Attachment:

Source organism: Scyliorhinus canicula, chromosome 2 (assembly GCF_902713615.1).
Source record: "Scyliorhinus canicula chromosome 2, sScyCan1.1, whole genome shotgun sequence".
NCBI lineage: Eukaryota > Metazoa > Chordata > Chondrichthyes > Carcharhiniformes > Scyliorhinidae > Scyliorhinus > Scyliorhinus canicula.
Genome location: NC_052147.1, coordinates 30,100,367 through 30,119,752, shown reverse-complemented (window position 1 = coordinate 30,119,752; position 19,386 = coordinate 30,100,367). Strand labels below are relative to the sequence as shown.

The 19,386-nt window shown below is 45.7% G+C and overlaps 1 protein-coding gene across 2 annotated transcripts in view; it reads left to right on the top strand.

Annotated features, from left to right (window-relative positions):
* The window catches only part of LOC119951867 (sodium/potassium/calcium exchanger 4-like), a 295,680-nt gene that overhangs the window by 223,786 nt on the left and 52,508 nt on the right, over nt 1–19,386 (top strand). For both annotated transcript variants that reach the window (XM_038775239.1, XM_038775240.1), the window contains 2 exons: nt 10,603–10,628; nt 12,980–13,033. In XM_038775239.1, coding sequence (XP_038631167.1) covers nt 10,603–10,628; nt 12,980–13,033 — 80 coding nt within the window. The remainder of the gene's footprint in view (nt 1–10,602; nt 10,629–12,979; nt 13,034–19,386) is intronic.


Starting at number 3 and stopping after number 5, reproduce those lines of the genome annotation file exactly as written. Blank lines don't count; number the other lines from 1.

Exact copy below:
NCBI lineage: Eukaryota > Metazoa > Chordata > Chondrichthyes > Carcharhiniformes > Scyliorhinidae > Scyliorhinus > Scyliorhinus canicula.
Genome location: NC_052147.1, coordinates 30,100,367 through 30,119,752, shown reverse-complemented (window position 1 = coordinate 30,119,752; position 19,386 = coordinate 30,100,367). Strand labels below are relative to the sequence as shown.

The 19,386-nt window shown below is 45.7% G+C and overlaps 1 protein-coding gene across 2 annotated transcripts in view; it reads left to right on the top strand.